Monday, September 12, 2011

American/Double Chocolate Oak Vanilla Bourbon Stout

This is recipe for a Double/American Stout. I would say that this style along with Russian Imperial Stouts are by far my favorite. I'm going to call this beer and all subsequent Double/American/Imperial Stouts 'Unconquered' until I've beaten the style.

I wanted a roasted & toasted chocolate stout, with chocolate flavors coming from adjuncts and grains, oak as a subtle layer, vanilla as an accent, and a touch of bourbon. My beer was massively inspired by a fine stout from The Bruery. Their extremely limited brewing of Chocolate Rain expanded my perception of the flavors beer could bring. My perception of the flavor was: milk chocolate, dark chocolate, roast, vanilla, and bourbon. I am sure the oaking added to the flavor I perceived as vanilla but I couldn't taste the wood tannins.

(Read more after the break)

I took to the Internet to find out what the best way of achieving the maximum chocolate flavor was. To gain a deep chocolate flavor from grain a even mix of brown and chocolate malt was the popular answer on the forums, with some people commenting that pale chocolate malt had a great chocolate flavor. This made sense to me reading the flavor descriptors

Chocolate Malt: "mild roasted flavor, larger amounts for strong bittersweet chocolate flavor and near black color" - Northern Brewer

Pale Chocolate Malt: "Adds color and a mild chocolate/coffee flavor " Northern Brewer, "Pale chocolate malt has a unique toasted flavor" -

Brown Malt: "Brown malt imparts a smoky flavor. Biscuit and nutty were also mentioned." the brew dudes, and "Imparts a dark roasted flavor and bitterness to beer." Northern Brewer

The adjuncts that provide the characteristic chocolate flavors can include chocolate flavoring, to cocoa nibs, chocolate liqueur, cocoa powder, and even just adding chocolate. I plan to add cocoa powder at flame out. I also plan to add cocoa nibs, bourbon, bourbon vanilla beans, and medium toast french oak cubes to secondary.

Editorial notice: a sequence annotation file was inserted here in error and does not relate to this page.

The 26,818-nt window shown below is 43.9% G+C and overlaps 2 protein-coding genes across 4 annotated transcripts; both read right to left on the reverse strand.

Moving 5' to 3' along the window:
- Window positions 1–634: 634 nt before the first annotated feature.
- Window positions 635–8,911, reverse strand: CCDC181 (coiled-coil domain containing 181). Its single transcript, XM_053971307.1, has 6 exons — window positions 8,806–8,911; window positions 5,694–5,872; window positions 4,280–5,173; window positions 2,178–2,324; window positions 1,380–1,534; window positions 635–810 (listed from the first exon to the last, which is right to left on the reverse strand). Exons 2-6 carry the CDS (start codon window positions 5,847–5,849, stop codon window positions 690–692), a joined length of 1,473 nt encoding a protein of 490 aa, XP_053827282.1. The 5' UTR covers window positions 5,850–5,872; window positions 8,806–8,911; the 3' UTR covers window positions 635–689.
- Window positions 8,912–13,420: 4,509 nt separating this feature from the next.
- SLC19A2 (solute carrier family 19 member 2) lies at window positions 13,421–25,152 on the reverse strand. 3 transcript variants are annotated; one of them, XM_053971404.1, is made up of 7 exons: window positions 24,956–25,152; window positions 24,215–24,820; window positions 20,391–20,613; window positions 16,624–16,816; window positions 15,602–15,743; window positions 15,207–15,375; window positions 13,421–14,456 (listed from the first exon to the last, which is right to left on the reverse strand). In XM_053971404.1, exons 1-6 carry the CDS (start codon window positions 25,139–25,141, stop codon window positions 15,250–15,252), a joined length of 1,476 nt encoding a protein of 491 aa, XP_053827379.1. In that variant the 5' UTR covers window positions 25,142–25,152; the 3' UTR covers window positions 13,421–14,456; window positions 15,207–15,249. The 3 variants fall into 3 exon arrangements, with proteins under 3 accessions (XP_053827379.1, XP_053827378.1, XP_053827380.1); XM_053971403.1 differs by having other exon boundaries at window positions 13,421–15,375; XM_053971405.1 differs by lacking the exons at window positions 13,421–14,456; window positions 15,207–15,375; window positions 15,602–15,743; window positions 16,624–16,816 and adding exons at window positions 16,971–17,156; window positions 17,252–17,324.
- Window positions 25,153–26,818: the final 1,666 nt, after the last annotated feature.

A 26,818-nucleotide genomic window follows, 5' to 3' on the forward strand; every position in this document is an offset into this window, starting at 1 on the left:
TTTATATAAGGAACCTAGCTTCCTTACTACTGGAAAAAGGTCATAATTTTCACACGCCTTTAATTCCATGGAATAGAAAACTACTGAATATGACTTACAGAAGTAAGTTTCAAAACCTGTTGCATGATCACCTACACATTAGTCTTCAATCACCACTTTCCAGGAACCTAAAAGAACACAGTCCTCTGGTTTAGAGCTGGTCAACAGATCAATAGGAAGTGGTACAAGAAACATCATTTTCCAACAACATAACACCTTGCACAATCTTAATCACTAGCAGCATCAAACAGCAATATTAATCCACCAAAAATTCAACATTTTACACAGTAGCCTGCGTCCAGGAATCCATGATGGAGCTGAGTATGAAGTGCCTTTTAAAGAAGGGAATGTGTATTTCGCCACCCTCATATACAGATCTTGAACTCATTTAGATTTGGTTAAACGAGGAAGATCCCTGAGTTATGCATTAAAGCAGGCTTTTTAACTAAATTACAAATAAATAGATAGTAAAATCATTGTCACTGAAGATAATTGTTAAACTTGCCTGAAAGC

Cocoa Powder: I would say it has a dark dry chocolate flavor that is interesting and intensly bitter. This can be added at flame out, with five or so minutes left in the boil, or into the secondary with a bit of alcohol to sanitise.

Cocoa Nibs: "added to a secondary fermentation to provide a distinct and natural chocolate flavor. These pure cacao nibs are intensely flavorful and chocolaty" - Northern Brewer. This particular ingredient has a terrior like vanilla beans, or hops. The nibs sourced from Ghana allegedly have an smooth earthy tone, while nibs sourced from Papua New Guinea are sharp and acidic.

Vanilla is something I could write about all day, like hops it has a particular growing climate and carries the terrior of the region it's grown in. There are also two main types of vanilla beans, Tahitian beans which have a cherry floral sweet vanilla flavor, and traditional bourbon vanilla beans which carry the flavor you are probably familiar with. There are many countries known for their vanilla production including Mexico, Tahiti, Madagascar, Tonga, Papua New Guinea, and Indonesia. Each one of those places has a unique and interesting flavor, finding the right vanilla for you, and for your beer.